India’s shift from coal is “moving faster than anyone had predicted” led by sector giant Tata Power’s planned charge to renewables, according to a new report.
Tata Power – India’s largest privately-held electricity business – has indicated it will cease building new coal-fired generation capacity and instead look to solar, wind and hydropower for 70% of capacity additions through to 2025, said the study from the Institute for Energy Economics and Financial Analysis (IEEFA).
The research organisation said Tata Power’s plan – which would see it hit 11.3GW of non-fossil capacity by 2025 – “represents a significant departure from the accepted wisdom of just a few years ago that a major expansion of coal-fired power would be required to serve India’s growing electricity demand”.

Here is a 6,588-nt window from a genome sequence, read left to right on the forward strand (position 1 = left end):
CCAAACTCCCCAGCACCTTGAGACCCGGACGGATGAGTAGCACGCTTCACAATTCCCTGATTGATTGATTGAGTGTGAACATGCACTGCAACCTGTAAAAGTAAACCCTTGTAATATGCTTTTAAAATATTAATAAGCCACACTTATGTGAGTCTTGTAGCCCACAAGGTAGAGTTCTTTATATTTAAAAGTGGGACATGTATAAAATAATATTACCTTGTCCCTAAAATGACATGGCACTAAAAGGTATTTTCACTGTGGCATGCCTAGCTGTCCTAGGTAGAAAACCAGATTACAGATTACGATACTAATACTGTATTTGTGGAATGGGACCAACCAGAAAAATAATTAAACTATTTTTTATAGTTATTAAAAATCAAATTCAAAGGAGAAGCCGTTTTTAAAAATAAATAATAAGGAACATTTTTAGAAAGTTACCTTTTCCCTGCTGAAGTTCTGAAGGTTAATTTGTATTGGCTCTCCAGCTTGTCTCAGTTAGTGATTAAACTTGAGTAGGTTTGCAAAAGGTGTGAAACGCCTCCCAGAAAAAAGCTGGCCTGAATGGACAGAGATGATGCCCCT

Tim Buckley, IEEFA’s director of energy finance studies and co-author of the report, said: “The shift away from new coal-fired power is moving faster than anyone had predicted.
“The current Indian fiscal year has seen net coal-fired power additions come close to ceasing altogether.”
According to the IEEFA, Tata’s Mundra coal-fired facility – one of the biggest power plants in India – is “recording consistent, significant losses that are dragging down the company’s overall financial performance”, whereas the company’s renewables operations were profitable last year.